Oh, for a telephoto lens

I’ve a pocket camera. It’s a good one, so shouldn’t complain. Naturally, being a pocket camera it doesn’t have a telephoto lens.

Having a telephoto lens is just what I’d like when on my various walks the atmospheric conditions are perfect for long range photos, such as the London skyline and Woking. After a rain shower, and then sunlight the London skyline can be easily seen from High Curley hill in Lightwater Country, and seeing Woking from Hangmoor Hill next to the Bisley & Pirbright Ranges is improved after a rain shower.

So, here are my photos of both places, suitably cropped. Click on an image to expand.

High Curley without trees and bushes

Here’s a photo of from the top of High Curley in Lightwater, without its cover of trees, bushes and vegetation restricting its scenic views. My photo is of an image of High Curley taken from an exhibition board at Surrey Heath Museum’s exhibition on the work and history of the Camberley Natural History Society. I’ve no information as to when the photo of Curley Hill was taken.

Curley Hill

Surely, the benefit of getting to the top of a hill is to enjoy the view. It’s not now easy to see Guildford Cathedral, or the many other interesting features, promised in the BBC’s list of Top Ten Views Points in Surrey


Question answered about the large stone on Curley Hill

What’s the question I hear you ask.

In the March edition of Roundabout – the rather good parish magazine of All Saints’ Church in Lightwater – was a request ‘Do you know anything about ‘the stone’ on the top of Curley Hill? Apparently a resident, now moved away, asked the question of magazine’s editor.

Well, actually I know something about the stone.  Here’s what I wrote in reply to the question, which appears in the April edition of Roundabout. Credit to Alan Hunt for the photo.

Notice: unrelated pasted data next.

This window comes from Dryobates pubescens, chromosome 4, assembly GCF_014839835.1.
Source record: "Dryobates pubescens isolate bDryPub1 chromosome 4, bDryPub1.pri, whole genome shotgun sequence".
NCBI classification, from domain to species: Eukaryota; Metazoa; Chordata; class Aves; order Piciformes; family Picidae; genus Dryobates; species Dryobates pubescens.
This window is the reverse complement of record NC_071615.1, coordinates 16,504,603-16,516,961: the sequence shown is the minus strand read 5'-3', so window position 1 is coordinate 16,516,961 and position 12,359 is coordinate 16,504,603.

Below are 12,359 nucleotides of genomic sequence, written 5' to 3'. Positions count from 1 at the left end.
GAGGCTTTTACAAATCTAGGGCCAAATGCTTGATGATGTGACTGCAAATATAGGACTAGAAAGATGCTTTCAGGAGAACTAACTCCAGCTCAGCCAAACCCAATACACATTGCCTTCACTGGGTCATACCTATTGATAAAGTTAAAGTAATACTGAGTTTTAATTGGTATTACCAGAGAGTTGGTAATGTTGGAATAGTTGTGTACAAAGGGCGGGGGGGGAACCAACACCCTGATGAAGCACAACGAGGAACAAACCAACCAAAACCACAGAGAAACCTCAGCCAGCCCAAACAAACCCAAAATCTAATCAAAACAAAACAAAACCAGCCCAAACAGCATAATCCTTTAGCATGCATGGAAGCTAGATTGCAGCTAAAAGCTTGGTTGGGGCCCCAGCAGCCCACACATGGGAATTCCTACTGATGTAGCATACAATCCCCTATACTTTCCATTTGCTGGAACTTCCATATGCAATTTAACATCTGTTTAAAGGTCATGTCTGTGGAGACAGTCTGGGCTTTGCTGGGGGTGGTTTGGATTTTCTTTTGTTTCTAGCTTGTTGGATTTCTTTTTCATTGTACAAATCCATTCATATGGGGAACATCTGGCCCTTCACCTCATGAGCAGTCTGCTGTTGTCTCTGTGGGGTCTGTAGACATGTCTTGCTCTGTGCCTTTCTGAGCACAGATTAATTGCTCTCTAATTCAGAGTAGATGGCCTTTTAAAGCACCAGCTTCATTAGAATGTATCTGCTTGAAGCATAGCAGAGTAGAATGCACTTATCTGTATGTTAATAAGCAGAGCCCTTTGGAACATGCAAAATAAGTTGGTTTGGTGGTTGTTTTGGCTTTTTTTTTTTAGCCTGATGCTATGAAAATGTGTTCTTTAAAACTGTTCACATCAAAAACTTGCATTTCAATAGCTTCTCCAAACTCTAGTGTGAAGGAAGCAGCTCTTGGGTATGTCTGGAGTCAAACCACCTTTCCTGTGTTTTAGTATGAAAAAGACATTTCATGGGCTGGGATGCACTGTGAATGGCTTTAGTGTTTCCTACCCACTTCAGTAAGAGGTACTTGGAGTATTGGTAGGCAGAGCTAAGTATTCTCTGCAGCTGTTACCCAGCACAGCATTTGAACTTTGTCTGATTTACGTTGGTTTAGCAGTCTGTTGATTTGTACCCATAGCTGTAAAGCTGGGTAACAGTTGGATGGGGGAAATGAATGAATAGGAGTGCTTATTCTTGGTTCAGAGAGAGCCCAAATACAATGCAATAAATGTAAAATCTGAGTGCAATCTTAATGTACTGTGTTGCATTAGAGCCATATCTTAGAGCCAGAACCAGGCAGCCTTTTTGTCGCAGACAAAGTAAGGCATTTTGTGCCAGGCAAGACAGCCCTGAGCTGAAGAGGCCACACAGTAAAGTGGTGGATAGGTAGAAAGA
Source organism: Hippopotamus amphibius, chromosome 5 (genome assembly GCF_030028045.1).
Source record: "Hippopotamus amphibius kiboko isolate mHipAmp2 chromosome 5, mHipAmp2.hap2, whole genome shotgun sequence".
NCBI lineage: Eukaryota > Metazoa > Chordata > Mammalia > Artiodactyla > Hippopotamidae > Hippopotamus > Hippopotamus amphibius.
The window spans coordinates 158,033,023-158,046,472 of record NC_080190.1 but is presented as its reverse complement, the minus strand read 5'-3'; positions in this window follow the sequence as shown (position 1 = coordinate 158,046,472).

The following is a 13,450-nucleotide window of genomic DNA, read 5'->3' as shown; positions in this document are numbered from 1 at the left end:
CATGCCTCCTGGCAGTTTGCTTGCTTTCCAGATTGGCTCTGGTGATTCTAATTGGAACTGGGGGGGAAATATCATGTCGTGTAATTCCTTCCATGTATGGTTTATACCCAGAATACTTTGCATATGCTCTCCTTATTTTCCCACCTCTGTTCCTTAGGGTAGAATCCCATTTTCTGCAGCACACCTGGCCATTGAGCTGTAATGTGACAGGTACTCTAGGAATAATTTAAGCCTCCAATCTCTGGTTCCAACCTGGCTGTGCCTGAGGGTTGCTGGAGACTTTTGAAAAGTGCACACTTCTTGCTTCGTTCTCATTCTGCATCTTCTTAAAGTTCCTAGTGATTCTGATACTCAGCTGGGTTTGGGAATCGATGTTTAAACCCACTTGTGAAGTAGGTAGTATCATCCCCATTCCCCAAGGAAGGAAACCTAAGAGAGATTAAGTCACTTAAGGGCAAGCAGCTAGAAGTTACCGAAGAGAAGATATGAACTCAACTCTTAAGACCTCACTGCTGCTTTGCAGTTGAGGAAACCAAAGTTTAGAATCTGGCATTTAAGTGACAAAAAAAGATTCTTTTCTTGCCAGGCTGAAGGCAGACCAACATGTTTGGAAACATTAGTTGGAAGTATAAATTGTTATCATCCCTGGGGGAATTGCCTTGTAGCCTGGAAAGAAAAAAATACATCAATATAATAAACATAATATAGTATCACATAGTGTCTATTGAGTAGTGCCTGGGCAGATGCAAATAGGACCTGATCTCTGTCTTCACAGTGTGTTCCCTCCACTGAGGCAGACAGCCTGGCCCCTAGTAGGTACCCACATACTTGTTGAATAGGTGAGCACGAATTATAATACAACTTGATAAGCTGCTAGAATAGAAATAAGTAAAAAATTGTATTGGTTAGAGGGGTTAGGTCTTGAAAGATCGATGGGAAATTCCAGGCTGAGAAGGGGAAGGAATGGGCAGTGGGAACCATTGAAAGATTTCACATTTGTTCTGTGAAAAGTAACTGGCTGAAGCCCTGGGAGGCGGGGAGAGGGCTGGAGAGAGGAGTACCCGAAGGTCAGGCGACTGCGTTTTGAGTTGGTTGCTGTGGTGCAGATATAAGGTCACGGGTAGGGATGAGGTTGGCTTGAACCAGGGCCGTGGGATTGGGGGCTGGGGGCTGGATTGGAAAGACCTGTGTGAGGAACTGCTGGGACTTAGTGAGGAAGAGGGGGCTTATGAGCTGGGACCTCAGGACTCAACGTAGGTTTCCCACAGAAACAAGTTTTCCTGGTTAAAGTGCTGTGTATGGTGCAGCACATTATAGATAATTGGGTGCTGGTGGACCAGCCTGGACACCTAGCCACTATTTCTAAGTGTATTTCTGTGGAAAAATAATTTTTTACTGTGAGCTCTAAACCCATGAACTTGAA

geograph-3821004-by-Alan-Hunt… The stone is a sarsen stone – a form of dense, hard silicified sandstone. There are other similar large stones locally, such as the one in the verge of the Maultway near junction with Red Road. The stones were deposited in their locations when being pushed there in front of the advancing glaciers in the last ice age.

Tim Price’s book ‘A Hundred Years Behind the Times’ is about the history of the village of Bisley. In his book Tim says that in the mid 1800’s much such sandstone was dug out of the wet and boggy heathland and used as building material, notably to build Holy Trinity Church in West End. While still wet, and sometimes still partly under water, sandstone is easy to work. It’s only after it has dried out that it becomes as hard as brick.

In speaking with Tim Price recently he said that he has reasonably reliable evidence for the reason the stone on Curley Hill is split into two.  A celebratory bonfire in 1945 next to the stone was left to burn after everyone had left. At some time during the night the heat caused the stone to explode. What remains of the stone is about three quarters of the original stone.

High points on the map

Christmas events are building up in my diary, and so my resolve to post about things of import is slackening fast.

I imagine most of us know about High Curley being the highest point in the Lightwater Country Park – 423 feet, or 129 metres. I also imagine you’ve admired the excellent views from the top – now sadly not as they one were. In Marie Eedle’s book, A History of Bagshot and Windlesham, [available from Camberley library] she states that gravel from High Curley was used to repair local roads. Just maybe, High Curley was even higher in the past.

Anyway, onto the reason for this post. On the BBC’s Surrey website are a series of photo’s taken from the Hog’s Back, one of which looks toward High Curley. I reckon the views from High Curley are equally as good. So, that’s my point.